Q: When you defined what public means, you mentioned 'freely available programming'. I'm concerned about advertising across smart speakers, and a lot of stations are mentioning, on air, to “ask your smart speaker” to deliver NYPR’s services, and that is not free. Is open, over-the-air broadcasting going to continue unabated in the future, or will smart speakers encroach on the free distribution over the airways? And how much of the station’s budget is underwritten by manufacturers of smart speakers? A: We think it's critically important to have local news, and being able to distinguish between national vs. local is vital. We want to maintain editorial control over our content, but we need to address the growing market for smart speakers.

Q [follow-up]: Are there licensing arrangements between the smart speaker companies and the radio station? A: Yes, there are agreements.

Q: In that vein, are there automated voices we're hearing over the radio? A: Unsure, but I don’t believe so.

Q: Are you thinking of building community applications that invite the community to share ideas with the station directly? A: Yes, we're aggregating a lot of resources/technologies to bring the community closer to the station.

Q: About community engagement: I listen to a lot of radio, and I hear these stories, but I never hear what happened to the subjects in these stories afterward; is there a place, or plans to develop a space, where we can find out what happened to the people/places you’re covering? A: Nothing currently exists to service that request, but noted.

End of Q&A. 

- CAB Business

Meeting summary from previous CAB Strategy Session (9/17/19) approved, unanimously.

Nancy Walcott began by introducing the newest member to the CAB, David Lowenstein. David is a small business owner who owns a sandwich shop in Midtown East (Manhattan). He lives in Midtown East as well. David is an avid WNYC listener.

Nancy then reviewed the action items from the CAB strategy session held the week prior. The CAB continued to discuss its role in the coming year, debating how to sustain, and nurture, the CAB’s relationships with the community and station. Outreach, engagement, and governance strategies were discussed, and it was ultimately decided that a small team be created to manage the CAB’s social media accounts to help serve the CAB’s larger engagement/outreach strategies. Deborah Ruffins, Stan Ince, and Marlene Birnbaum will take the next steps in outlining the CAB’s social media & audience engagement strategy. They will also outline public moderation guidelines. Other audience engagement strategies were offered, such as hosting local meetings/focus groups in each CAB member’s respective neighborhood or partnering with local libraries to host listening events. It was suggested that the CAB create business cards that can be shared with the public. The cards would list the CAB’s contact information and where to send comment. Emily Hacker volunteered to investigate the feasibility of having cards made for the CAB.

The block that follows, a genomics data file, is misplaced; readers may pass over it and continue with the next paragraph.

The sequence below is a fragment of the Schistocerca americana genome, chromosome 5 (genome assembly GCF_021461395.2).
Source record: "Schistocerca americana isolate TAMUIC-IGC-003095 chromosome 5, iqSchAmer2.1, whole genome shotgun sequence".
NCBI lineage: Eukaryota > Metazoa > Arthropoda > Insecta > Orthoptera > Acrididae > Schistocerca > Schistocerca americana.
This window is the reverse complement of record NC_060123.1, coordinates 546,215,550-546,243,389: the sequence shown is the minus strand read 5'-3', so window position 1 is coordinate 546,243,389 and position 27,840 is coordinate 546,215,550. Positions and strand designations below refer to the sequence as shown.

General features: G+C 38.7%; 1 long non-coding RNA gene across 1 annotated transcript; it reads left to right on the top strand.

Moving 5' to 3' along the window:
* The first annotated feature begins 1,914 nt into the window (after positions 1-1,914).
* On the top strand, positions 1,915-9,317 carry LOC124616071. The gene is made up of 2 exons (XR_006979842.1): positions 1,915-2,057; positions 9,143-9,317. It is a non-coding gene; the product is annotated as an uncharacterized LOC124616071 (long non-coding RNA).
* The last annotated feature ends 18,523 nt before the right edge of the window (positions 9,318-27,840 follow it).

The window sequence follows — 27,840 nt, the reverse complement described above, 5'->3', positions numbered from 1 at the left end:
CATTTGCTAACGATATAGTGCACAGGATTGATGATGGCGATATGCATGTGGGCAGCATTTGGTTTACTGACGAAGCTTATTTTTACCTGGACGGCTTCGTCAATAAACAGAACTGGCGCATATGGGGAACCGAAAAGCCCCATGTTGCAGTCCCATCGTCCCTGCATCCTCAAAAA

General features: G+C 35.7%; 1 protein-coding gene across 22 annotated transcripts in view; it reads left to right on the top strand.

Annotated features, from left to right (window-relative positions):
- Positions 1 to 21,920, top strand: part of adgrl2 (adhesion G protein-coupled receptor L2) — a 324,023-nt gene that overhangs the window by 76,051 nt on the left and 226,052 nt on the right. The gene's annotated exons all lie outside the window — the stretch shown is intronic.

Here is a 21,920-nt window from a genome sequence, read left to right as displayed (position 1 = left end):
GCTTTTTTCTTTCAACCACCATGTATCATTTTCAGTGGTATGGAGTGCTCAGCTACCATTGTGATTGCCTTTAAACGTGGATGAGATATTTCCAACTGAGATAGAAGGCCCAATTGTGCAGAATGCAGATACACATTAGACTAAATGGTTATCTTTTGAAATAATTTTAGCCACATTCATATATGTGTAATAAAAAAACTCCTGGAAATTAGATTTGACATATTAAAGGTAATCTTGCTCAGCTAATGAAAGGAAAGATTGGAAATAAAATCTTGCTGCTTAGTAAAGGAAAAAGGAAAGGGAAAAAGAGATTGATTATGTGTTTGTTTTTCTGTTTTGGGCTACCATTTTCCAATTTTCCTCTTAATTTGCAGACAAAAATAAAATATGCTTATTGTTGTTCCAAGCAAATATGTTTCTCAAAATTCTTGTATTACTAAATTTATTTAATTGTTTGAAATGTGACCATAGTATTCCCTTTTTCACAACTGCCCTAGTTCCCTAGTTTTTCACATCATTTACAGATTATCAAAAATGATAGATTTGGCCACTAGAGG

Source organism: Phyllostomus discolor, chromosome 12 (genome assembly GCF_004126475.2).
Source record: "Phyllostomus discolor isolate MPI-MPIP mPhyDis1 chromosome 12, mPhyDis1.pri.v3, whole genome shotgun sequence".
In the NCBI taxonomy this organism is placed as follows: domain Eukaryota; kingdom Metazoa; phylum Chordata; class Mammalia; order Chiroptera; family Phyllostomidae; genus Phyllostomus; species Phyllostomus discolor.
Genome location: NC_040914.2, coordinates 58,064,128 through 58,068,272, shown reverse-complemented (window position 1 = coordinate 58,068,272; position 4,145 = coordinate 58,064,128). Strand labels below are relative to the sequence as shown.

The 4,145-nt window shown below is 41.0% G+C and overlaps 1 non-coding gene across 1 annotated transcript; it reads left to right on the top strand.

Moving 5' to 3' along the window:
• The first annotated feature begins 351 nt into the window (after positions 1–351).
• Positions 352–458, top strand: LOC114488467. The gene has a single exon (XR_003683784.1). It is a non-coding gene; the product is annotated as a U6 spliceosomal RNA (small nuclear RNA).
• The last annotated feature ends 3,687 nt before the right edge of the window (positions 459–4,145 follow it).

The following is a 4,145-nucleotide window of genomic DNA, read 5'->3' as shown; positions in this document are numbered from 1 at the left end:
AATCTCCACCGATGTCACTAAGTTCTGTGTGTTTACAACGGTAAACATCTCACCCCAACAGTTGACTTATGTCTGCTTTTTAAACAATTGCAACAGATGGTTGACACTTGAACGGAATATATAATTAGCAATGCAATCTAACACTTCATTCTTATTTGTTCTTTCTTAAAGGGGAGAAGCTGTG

It was noted that the CAB should continue to impart its diverse experience into the regular feedback to the station. As the CAB continues to define its core roles and responsibilities, it would like to better understand the station’s overall audience (echoing similar sentiments expressed by Depelsha earlier in the evening). For example, the station is committed to expanding its footprint in Queens and Brooklyn, but it’s unclear to the CAB how the radio measures audience demographics and reach (e.g. how does the radio know it’s successful in its audience development goals?). The CAB will continue to press the station for more demographic data to better gauge the efficacy of the CAB’s audience engagement strategies.

Team communication was also discussed, and various tools and procedures were offered to help keep track of ongoing team feedback/communication. Nancy will continue to look in to having the public CAB meetings recorded for wider distribution online.

CAB leadership would like to review the CAB’s mission with the Board of Trustees, and it was suggested that the CAB conduct a board survey. The survey will consider questions such as: What does the Board think of the CAB’s performance? What does the Board think the CAB’s goals should be? How does the Board want to hear about the CAB’s activities? The survey will need to be contextualized to help guide the Board through the proposed questions since this is the first time the CAB has proposed seeking this type of council from the Board of Trustees.

The meeting closed discussing potential topics for upcoming panel discussions. Ideas ranging from climate change to elections were discussed, but no topics were settled on.


CAB Members

Alex Hu

Grace Clarke - excused

Marie Nachsin

Barbara Gerolimatos - excused

Jacob Wojnas, Vice-chair

Marlene Birnbaum

Carole Chervin

Jane Tillman Irving

Michael Brown

Curry Sloan - excused

Julia Fields

Nancy Walcott

David Lowenstein

Kathryn Tornelli, Vice-chair - excused

Sindjua Sriviasan - excused

Deborah Ruffins

Lauren Filler

Stan Ince

Donna Blank - excused

Lisa Nearier

Valerie Dent

Emily Hacker

Liz Buffa


Erica Johnson, Vice-chair - excused

Maggie Stapleton



  • 25 members of the public were present
  • Mary White, BOT Liaison